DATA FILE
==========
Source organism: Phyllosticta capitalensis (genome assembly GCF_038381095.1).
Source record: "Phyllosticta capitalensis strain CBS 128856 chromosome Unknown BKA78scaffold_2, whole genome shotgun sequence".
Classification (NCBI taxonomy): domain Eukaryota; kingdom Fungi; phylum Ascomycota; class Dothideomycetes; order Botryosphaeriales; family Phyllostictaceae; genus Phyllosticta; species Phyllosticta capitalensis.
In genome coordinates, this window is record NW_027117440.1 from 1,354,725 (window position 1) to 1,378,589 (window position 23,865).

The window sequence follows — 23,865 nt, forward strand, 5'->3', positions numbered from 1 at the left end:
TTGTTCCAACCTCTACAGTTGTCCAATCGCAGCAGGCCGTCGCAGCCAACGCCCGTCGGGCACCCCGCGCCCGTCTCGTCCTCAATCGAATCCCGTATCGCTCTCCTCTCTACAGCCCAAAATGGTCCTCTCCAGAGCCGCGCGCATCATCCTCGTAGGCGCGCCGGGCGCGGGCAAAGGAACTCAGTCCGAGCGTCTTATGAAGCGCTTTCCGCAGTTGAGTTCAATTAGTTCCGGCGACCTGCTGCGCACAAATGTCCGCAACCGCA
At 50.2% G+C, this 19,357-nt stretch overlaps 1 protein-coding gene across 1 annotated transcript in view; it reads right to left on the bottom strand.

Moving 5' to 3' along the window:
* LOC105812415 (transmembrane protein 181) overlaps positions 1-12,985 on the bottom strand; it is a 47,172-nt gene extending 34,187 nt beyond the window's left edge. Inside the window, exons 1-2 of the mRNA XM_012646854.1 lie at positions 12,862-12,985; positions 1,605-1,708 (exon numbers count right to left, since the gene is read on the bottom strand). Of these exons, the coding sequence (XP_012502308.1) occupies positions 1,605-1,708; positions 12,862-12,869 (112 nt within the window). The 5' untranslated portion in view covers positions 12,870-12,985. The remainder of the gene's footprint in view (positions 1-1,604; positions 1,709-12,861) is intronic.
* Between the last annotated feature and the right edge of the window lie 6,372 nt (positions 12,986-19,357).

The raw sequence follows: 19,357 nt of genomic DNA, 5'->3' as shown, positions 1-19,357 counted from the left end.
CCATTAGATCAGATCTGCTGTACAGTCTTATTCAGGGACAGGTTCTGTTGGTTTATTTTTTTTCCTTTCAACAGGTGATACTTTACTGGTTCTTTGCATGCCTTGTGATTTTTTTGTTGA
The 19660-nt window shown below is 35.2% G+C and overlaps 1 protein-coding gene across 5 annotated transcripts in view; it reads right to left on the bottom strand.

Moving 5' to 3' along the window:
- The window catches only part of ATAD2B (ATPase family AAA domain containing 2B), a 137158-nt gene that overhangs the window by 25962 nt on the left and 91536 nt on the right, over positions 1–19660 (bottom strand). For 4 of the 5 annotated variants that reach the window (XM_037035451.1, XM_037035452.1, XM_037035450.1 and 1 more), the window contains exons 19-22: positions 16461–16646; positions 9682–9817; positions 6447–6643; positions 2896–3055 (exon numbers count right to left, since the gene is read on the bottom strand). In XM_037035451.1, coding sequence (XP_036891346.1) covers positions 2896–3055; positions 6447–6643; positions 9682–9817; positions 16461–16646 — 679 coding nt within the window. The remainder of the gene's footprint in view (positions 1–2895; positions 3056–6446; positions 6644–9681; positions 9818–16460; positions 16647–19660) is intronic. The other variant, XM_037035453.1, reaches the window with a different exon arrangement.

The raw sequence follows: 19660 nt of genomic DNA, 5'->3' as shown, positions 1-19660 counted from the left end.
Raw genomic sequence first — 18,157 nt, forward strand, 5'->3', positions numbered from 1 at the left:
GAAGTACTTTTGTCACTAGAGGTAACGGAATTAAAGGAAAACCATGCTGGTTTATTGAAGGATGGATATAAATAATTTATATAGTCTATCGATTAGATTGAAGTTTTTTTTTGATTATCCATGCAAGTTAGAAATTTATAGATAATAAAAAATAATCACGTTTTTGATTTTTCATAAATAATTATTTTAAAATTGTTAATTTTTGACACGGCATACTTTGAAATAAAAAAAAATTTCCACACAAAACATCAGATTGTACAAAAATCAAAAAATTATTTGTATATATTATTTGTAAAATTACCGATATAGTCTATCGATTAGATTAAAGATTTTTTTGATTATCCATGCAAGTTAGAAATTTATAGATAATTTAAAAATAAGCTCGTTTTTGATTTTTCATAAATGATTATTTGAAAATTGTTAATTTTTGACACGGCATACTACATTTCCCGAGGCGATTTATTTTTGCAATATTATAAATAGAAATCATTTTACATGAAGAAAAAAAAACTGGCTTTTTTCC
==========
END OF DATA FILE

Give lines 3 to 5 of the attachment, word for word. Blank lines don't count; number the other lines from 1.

Classification (NCBI taxonomy): domain Eukaryota; kingdom Fungi; phylum Ascomycota; class Dothideomycetes; order Botryosphaeriales; family Phyllostictaceae; genus Phyllosticta; species Phyllosticta capitalensis.
In genome coordinates, this window is record NW_027117440.1 from 1,354,725 (window position 1) to 1,378,589 (window position 23,865).

The window sequence follows — 23,865 nt, forward strand, 5'->3', positions numbered from 1 at the left end: